Leafs Should Avoid Extending JVR

Toronto Maple Leafs forward James van Riemsdyk is currently being underpaid on a contract that pays him an Average Anual Value (AAV) of $4,250,000 until the end of this 2017-18 NHL season when he will become an unrestricted free agent (UFA). Reports indicate that the extension JVR is going to sign will be similar to the 8 Year, $5,750,000 per year extension T.J Oshie signed this summer. This theoretical deal would put JVR being paid as a solid first line winger for the next 8 years, leaving the Leafs in a very tough situation as they will be forced to choose whether or not they want to pick up the tab on a long-term first line payday or explore moving on from their long-serving winger. Personally, I don’t think it is worth the risk for the Leafs to sign JVR to such a monster extension. To see where I’m coming from let’s get an idea of who JVR is today, and forecast his extension from there.

How Good is JVR Today?

While there are many ways to get an idea of overall player output, let’s use Sean Tierney’s charts of DTM’s Goals Above Replacement ranking from last season, which compares each players production to what an elite AHL player would do with those minutes. This will give us an objective idea of the player JVR is, and let us see his closest comparables. Before we start it is important to note this is to put JVR in a tier of players rather than a definitive ranking. With that in mind let’s examine how JVR looks by GAR.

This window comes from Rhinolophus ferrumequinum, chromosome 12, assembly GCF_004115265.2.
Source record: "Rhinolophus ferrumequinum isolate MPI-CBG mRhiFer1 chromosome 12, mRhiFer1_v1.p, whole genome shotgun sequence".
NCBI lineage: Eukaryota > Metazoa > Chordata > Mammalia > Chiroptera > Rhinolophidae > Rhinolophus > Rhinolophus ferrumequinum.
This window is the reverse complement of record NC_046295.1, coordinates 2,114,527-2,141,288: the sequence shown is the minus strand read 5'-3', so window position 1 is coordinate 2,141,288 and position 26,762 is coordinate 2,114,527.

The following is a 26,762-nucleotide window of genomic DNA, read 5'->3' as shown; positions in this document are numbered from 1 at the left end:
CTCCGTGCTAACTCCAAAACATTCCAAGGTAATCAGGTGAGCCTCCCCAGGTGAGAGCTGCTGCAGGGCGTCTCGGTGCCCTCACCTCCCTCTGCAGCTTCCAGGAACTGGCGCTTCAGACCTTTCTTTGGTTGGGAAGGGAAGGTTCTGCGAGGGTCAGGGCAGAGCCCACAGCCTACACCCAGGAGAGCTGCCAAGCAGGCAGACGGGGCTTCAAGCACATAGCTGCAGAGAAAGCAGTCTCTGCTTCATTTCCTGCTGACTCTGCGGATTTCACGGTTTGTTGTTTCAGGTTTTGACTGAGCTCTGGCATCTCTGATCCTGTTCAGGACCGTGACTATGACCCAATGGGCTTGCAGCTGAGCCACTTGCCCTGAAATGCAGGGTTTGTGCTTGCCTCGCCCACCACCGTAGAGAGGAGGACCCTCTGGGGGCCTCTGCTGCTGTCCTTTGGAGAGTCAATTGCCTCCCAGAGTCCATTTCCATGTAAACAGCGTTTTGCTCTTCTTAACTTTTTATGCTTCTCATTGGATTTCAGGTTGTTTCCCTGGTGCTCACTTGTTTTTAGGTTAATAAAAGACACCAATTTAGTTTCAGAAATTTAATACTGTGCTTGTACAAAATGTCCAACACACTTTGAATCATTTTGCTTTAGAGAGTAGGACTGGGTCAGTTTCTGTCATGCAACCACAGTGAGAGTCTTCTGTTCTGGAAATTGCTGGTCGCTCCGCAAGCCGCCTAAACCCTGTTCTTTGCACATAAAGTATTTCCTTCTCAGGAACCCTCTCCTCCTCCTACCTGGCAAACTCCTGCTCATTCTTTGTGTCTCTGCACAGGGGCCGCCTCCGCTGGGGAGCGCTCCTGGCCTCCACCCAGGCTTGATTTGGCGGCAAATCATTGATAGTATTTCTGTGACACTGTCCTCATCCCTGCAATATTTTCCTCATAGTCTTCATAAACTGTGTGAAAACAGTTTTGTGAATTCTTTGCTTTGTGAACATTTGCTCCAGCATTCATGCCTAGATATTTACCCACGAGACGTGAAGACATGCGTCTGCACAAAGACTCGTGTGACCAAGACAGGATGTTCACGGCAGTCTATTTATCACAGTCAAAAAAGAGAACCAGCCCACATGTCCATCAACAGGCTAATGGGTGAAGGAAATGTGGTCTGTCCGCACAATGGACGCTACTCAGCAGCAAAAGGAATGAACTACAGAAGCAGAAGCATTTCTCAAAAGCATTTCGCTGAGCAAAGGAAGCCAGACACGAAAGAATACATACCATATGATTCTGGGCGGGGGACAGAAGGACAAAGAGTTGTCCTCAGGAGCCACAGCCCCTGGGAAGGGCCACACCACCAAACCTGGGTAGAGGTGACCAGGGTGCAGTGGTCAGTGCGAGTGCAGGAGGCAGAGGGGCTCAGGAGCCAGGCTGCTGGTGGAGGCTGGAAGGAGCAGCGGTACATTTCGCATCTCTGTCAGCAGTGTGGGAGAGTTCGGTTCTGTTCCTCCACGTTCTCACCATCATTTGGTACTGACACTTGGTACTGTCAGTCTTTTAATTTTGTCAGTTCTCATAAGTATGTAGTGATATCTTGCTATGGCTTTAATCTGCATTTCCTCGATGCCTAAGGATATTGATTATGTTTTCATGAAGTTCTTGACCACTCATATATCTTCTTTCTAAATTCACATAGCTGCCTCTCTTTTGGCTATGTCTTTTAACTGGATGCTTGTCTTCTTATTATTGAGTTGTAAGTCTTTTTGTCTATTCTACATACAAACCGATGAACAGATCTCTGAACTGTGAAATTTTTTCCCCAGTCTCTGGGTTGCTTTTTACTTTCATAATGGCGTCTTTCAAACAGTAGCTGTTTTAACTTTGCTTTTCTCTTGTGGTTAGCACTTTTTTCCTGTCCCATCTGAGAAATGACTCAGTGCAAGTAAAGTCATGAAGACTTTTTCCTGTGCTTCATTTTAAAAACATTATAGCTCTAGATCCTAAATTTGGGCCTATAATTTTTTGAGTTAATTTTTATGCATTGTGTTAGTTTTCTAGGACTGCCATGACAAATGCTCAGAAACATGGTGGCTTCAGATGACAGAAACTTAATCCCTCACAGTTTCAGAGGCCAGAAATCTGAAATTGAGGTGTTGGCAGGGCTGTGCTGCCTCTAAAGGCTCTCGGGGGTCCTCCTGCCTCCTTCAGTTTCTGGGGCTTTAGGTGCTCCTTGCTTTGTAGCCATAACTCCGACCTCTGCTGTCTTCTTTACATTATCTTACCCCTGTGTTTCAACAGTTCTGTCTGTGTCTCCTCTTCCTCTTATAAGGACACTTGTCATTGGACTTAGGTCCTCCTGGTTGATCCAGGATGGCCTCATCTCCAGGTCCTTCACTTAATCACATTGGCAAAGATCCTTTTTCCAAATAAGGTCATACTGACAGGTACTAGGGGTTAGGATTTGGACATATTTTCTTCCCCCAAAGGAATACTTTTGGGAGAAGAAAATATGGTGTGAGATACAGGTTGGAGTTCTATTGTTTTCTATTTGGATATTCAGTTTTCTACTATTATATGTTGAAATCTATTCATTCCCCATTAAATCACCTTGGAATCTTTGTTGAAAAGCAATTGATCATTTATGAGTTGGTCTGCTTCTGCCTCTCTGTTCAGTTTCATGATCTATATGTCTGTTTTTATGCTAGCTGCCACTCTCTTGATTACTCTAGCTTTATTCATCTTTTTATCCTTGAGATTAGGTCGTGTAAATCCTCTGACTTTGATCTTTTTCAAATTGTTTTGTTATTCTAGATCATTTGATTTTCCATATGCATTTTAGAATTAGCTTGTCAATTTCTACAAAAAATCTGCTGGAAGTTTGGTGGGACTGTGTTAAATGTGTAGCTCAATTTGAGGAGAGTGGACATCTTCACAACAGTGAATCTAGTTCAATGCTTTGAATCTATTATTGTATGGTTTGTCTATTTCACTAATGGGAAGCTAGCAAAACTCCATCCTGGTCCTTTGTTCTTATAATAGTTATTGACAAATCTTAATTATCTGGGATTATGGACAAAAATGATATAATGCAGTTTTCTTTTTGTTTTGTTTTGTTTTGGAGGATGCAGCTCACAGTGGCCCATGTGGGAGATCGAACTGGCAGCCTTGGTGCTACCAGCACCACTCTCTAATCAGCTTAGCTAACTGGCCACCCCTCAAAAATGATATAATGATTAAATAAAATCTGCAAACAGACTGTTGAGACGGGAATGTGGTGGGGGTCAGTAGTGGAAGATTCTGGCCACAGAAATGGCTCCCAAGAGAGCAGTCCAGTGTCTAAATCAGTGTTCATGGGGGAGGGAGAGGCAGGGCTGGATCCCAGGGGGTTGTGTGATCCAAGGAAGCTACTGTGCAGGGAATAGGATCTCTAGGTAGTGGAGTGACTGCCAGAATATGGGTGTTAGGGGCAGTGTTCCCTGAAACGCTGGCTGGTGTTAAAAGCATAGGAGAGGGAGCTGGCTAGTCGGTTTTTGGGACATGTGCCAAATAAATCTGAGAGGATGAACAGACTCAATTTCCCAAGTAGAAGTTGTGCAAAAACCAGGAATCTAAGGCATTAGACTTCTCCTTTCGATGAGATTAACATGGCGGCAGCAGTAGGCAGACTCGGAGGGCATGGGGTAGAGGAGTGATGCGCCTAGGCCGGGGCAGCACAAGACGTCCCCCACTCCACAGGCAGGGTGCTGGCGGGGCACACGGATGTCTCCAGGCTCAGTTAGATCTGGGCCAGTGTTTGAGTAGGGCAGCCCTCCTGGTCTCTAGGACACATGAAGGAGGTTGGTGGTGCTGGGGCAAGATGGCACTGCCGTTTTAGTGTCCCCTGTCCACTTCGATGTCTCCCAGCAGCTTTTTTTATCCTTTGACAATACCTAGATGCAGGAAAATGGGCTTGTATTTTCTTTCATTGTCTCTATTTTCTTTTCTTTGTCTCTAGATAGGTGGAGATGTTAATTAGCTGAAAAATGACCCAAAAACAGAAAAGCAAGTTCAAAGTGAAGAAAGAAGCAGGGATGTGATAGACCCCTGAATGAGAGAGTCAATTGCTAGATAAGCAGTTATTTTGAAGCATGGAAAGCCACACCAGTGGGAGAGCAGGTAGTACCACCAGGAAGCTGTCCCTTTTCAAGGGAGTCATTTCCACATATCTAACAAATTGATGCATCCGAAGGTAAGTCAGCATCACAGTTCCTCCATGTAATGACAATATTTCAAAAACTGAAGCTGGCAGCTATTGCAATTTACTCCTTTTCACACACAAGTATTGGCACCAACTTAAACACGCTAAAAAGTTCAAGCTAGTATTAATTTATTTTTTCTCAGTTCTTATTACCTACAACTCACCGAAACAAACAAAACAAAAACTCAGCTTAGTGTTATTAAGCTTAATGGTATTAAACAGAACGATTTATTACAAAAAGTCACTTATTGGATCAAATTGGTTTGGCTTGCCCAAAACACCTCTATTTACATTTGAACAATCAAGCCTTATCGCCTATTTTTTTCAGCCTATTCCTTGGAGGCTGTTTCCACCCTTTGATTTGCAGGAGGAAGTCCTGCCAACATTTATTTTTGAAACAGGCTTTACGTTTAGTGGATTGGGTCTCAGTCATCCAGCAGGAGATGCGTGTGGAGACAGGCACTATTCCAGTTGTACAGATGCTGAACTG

Individually, JVR’s statistical profile matches with is eye test perhaps better than anyone I’ve ever seen. His even strength defense (EVD in red) puts JVR among the worst defensive players in the league. Of course, this is okay because his even strength offense (EVO in Blue) is among the leagues elite which combines with his power play offense (PPO) to more than compensate for his horrendous defensive play. When looking at the tier of players around JVR we find a mix of superstars like Jamie Benn and Max Pacioretty, underrated studs like Sean Couturier and Mikael Backlund, and solid first line wingers like Viktor Arvidsson and Brendan Gallagher (the bin I would put JVR in). All together JVR is worth 10.1 Goals Above Replacement putting him on the fringe of the league’s elite forwards. This is important to note because he is currently definitely worth $5,750,000 per year today and absolutely not replaceable by the Leafs team, even with their crazy amount of winger depth. I love Kapanen and Leivo as much as anyone, but it is completely unrealistic to expect any of the Leafs current winger prospects to fill these shoes.